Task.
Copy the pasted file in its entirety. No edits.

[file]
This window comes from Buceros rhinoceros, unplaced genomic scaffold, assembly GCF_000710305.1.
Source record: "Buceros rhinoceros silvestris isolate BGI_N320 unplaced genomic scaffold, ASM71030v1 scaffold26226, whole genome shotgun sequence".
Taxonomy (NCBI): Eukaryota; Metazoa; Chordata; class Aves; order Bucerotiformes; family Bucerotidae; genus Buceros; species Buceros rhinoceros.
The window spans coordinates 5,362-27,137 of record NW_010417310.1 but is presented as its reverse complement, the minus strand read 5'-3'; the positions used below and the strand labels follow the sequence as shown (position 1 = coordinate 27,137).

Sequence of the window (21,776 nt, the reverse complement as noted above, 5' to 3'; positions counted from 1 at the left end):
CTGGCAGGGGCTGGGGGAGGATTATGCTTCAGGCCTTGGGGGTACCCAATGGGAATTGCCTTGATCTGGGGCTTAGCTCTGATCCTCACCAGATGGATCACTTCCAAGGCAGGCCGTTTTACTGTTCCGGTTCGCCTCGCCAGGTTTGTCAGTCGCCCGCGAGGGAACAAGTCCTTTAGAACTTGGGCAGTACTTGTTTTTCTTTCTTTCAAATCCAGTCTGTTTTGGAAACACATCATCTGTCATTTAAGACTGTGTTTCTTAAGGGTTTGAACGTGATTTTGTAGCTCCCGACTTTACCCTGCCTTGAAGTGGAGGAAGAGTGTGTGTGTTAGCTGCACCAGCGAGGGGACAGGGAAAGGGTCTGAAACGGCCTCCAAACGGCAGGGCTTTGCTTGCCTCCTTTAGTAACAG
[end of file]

This window comes from Buceros rhinoceros, unplaced genomic scaffold, assembly GCF_000710305.1.
Source record: "Buceros rhinoceros silvestris isolate BGI_N320 unplaced genomic scaffold, ASM71030v1 scaffold26226, whole genome shotgun sequence".
Taxonomy (NCBI): Eukaryota; Metazoa; Chordata; class Aves; order Bucerotiformes; family Bucerotidae; genus Buceros; species Buceros rhinoceros.
The window spans coordinates 5,362-27,137 of record NW_010417310.1 but is presented as its reverse complement, the minus strand read 5'-3'; the positions used below and the strand labels follow the sequence as shown (position 1 = coordinate 27,137).

Sequence of the window (21,776 nt, the reverse complement as noted above, 5' to 3'; positions counted from 1 at the left end):
CTGGCAGGGGCTGGGGGAGGATTATGCTTCAGGCCTTGGGGGTACCCAATGGGAATTGCCTTGATCTGGGGCTTAGCTCTGATCCTCACCAGATGGATCACTTCCAAGGCAGGCCGTTTTACTGTTCCGGTTCGCCTCGCCAGGTTTGTCAGTCGCCCGCGAGGGAACAAGTCCTTTAGAACTTGGGCAGTACTTGTTTTTCTTTCTTTCAAATCCAGTCTGTTTTGGAAACACATCATCTGTCATTTAAGACTGTGTTTCTTAAGGGTTTGAACGTGATTTTGTAGCTCCCGACTTTACCCTGCCTTGAAGTGGAGGAAGAGTGTGTGTGTTAGCTGCACCAGCGAGGGGACAGGGAAAGGGTCTGAAACGGCCTCCAAACGGCAGGGCTTTGCTTGCCTCCTTTAGTAACAG